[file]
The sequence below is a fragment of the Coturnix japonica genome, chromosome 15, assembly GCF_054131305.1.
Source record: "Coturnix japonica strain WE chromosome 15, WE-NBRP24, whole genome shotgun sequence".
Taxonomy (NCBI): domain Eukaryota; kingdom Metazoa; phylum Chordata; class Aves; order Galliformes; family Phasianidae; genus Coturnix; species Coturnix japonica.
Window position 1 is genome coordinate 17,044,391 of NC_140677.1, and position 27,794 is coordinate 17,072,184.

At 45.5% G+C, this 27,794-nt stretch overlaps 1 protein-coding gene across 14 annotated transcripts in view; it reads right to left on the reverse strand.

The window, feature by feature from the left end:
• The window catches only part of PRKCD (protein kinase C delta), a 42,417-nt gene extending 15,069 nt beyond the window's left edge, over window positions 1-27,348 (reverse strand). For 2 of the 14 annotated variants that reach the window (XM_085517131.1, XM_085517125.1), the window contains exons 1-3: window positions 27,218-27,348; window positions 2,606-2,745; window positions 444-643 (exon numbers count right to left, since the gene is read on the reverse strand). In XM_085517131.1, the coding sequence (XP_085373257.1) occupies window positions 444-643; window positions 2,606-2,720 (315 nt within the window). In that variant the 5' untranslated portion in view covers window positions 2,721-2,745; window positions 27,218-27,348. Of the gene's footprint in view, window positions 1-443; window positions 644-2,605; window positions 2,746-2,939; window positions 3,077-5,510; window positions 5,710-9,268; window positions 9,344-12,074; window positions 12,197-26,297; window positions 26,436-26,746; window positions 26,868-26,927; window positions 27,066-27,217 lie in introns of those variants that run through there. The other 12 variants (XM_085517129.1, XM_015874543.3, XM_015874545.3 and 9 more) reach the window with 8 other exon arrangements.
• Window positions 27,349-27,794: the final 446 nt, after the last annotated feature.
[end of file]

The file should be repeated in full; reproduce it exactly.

The sequence below is a fragment of the Coturnix japonica genome, chromosome 15, assembly GCF_054131305.1.
Source record: "Coturnix japonica strain WE chromosome 15, WE-NBRP24, whole genome shotgun sequence".
Taxonomy (NCBI): domain Eukaryota; kingdom Metazoa; phylum Chordata; class Aves; order Galliformes; family Phasianidae; genus Coturnix; species Coturnix japonica.
Window position 1 is genome coordinate 17,044,391 of NC_140677.1, and position 27,794 is coordinate 17,072,184.

At 45.5% G+C, this 27,794-nt stretch overlaps 1 protein-coding gene across 14 annotated transcripts in view; it reads right to left on the reverse strand.

The window, feature by feature from the left end:
• The window catches only part of PRKCD (protein kinase C delta), a 42,417-nt gene extending 15,069 nt beyond the window's left edge, over window positions 1-27,348 (reverse strand). For 2 of the 14 annotated variants that reach the window (XM_085517131.1, XM_085517125.1), the window contains exons 1-3: window positions 27,218-27,348; window positions 2,606-2,745; window positions 444-643 (exon numbers count right to left, since the gene is read on the reverse strand). In XM_085517131.1, the coding sequence (XP_085373257.1) occupies window positions 444-643; window positions 2,606-2,720 (315 nt within the window). In that variant the 5' untranslated portion in view covers window positions 2,721-2,745; window positions 27,218-27,348. Of the gene's footprint in view, window positions 1-443; window positions 644-2,605; window positions 2,746-2,939; window positions 3,077-5,510; window positions 5,710-9,268; window positions 9,344-12,074; window positions 12,197-26,297; window positions 26,436-26,746; window positions 26,868-26,927; window positions 27,066-27,217 lie in introns of those variants that run through there. The other 12 variants (XM_085517129.1, XM_015874543.3, XM_015874545.3 and 9 more) reach the window with 8 other exon arrangements.
• Window positions 27,349-27,794: the final 446 nt, after the last annotated feature.